When his family moved to Beverly, Patrick McNamara quickly became close friends with the Grant Family.

Even though he was a little boy with serious health issues, Patrick would knock on the Grants’ door unannounced, hoping to hang out with the Grant children.

After battling cancer almost his entire life, McNamara died in 2011 at age 13.

Pat Mac’s Pack, a non-profit foundation raising funds to battle pediatric brain tumors, was created in his honor, and the Grant Family has been active in organizing fundraising events to support the cause.

Although he doesn’t live in Beverly anymore, Connor Grant is now spearheading an inaugural concert in Chicago to benefit Pat Mac’s Pack.

“Fck Cncr Fst,” featuring Grant’s band and three others, will take place on Aug. 18, beginning at 7:30 p.m., at Thalia Hall, 1807 S. Allport St., in Pilsen.

Despite being 10 years older, Grant became close friends with McNamara.

“He always wanted me to play music for him, which was always really cool that he got such a kick out of it,” Grant said. “He was getting treatment on the East Coast a lot, so when I moved to New York, I would go visit him in [New Jersey], or he and his mom would come visit me in Brooklyn.”

All four bands are well accomplished. Tongues Unknown, of which Grant is a member, plays modern psychedelic rock, and Melkbelly, which plays alternative rock, features brothers Liam and Bart Winters—who are Beverly natives and McNamara’s cousins.

Melkbelly is also playing at Pitchfork, a popular music festival in Union Park, from July 20-22, and is touring with the well-known rock band Foo Fighters this summer.

American Grizzly, which plays Americana, and Rookie, another rock band, are also performing.

Grant hopes the concert offers diversity and something for everyone. His music career includes an appearance on “Late Show with David Letterman” in 2014.

“I started taking music lessons at World Folk Music when I was 14 and just never looked back,” Grant said. “I’ve known since I was 14 that this was something that I loved more than anything else.”

The concert may have a crude title, but it’s a fitting tribute to McNamara, Grant said, because the youngster was known for speaking his mind—especially around the Grants.

As organizers brainstormed for names for the concert with the event nearing, they felt the name would have received McNamara’s vote.

“It was crunch time,” Grant said, “and we were like, ‘What would Patrick say?’”

McNamara was 26 months old when he was diagnosed with a brain tumor. Recurring bouts with cancer forced him to undergo more than 15 brain surgeries over the next decade, as well as several rounds of radiation treatments that caused him to lose some of his hearing.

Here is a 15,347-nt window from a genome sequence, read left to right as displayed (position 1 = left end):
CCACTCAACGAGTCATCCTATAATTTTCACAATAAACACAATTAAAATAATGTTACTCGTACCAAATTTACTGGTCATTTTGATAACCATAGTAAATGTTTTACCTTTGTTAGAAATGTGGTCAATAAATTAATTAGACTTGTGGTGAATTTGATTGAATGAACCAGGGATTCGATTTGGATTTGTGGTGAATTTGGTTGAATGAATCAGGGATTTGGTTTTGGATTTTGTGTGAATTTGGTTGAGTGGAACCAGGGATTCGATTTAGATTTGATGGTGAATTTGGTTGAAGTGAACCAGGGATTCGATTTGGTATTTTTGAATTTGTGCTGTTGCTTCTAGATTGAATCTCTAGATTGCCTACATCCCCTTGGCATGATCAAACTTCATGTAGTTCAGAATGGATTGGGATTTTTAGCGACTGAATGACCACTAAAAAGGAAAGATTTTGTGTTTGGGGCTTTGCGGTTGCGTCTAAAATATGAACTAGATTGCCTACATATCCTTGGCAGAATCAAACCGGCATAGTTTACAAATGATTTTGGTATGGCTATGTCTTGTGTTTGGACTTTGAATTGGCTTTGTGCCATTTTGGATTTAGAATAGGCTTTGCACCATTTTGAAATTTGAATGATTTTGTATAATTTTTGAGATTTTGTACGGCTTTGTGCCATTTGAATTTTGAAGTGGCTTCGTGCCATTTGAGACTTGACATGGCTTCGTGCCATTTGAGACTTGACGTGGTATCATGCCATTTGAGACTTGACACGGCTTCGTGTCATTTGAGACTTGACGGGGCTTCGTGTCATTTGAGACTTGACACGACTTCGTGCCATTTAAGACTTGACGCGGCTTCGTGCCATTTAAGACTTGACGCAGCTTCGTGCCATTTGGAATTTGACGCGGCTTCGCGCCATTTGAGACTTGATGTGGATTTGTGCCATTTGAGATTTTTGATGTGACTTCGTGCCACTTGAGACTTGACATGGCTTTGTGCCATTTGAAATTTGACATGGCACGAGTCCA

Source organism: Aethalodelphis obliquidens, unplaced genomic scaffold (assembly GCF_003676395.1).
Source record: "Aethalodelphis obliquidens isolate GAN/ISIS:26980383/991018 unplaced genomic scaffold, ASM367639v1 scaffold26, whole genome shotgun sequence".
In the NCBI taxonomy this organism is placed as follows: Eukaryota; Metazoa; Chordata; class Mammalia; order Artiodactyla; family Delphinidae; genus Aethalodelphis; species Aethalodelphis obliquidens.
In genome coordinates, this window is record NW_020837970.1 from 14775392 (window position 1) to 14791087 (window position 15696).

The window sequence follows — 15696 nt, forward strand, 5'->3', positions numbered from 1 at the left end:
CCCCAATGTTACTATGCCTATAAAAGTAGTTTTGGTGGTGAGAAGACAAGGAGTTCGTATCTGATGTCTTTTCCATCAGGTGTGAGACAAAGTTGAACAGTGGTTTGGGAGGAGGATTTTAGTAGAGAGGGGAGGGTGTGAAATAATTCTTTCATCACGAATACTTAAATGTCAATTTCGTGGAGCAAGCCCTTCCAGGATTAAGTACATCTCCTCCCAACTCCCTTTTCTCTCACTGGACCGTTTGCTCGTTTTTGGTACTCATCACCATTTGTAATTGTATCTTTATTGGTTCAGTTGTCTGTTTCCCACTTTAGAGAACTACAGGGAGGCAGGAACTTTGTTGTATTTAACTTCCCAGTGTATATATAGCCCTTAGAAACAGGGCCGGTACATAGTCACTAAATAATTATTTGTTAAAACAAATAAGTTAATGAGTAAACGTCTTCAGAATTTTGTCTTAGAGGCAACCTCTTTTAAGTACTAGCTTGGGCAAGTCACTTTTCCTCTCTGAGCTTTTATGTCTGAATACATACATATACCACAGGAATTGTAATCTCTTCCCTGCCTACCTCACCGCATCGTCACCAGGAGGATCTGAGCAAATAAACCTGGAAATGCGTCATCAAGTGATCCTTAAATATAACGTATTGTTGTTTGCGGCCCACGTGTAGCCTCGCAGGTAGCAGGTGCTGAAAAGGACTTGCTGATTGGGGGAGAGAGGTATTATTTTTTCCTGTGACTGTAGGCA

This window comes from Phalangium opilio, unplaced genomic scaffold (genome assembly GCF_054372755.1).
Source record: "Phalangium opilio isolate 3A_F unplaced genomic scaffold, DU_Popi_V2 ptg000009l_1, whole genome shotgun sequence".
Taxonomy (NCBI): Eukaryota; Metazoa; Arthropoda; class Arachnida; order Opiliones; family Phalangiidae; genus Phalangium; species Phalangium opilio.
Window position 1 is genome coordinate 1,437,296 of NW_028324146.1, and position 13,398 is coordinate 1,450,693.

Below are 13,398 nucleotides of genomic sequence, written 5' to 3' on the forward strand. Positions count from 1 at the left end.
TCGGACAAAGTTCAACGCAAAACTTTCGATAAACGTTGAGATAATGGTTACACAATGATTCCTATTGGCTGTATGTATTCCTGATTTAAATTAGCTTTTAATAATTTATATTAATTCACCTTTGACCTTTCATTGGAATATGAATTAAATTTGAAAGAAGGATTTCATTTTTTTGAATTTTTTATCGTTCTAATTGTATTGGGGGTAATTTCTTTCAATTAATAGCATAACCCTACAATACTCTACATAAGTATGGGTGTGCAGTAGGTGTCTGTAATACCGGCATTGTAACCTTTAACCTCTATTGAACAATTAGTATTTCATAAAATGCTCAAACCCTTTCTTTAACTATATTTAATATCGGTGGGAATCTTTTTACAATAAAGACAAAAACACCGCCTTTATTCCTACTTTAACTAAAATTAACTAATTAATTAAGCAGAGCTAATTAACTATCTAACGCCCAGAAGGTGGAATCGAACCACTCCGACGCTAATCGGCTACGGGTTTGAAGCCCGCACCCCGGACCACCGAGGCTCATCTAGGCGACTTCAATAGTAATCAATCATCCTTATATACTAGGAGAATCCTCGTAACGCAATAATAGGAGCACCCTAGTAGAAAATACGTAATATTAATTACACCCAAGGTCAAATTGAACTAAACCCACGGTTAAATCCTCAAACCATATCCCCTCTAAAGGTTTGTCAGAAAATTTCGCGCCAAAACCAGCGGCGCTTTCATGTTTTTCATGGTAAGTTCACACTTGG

He died on Oct. 14, 2011.

Grant said McNamara was “always making me laugh.” McNamara had a strict diet to follow while he was ill, but he liked to sometimes bend the rules.

The two visited Top Notch Beefburgers in Beverly once, and McNamara was supposed to have a kids burger—and no fries. However, he ordered a “king burger,” Grant said—with fries.

“And then he ordered onion rings and a milkshake,” Grant said. “He knew that I couldn’t say no to him. He was kind of in charge.”

Other Pat Mac’s Pack fundraisers include an annual St. Baldrick’s Foundation event at St. Barnabas Elementary School, where McNamara was a member of the Class of 2012, and a 100-kilometer charity bike ride to Long Beach, Ind., every summer that begins at St. Barnabas.

This year’s ride included 174 riders and raised over $145,000, organizers said.

Grant’s father, Pat, works with McNamara’s father, Tom, in organizing the ride, which was first held in 2014 and has quadrupled in size.

Connor Grant said Pat Mac’s Pack leaders and organizers “just blow my mind with what they do.”

Several Grant Family members are on the foundation’s board. Connor Grant said he felt “on the outside looking in” because he didn’t live in Chicago, but he’s excited to help Pat Mac’s Pack now.

The organization has donated hundreds of thousands of dollars to fight pediatric brain cancer.

“It’s a huge part of everyone in my family’s life, and everyone who’s on the board, everyone who runs that organization,” Grant said. “It’s kind of a year-round effort. They’re always planning for the next event. It’s just super inspiring. They genuinely are just doing beautiful things with beautiful intentions.”

Tickets to the concert range from $25 to $250 for a private box seat, which must be purchased in a group of six.

For more information, visit the “Fck Cncr Fst” page on Facebook.

For more information on Pat Mac’s Pack, visit the website at patmacspack.org.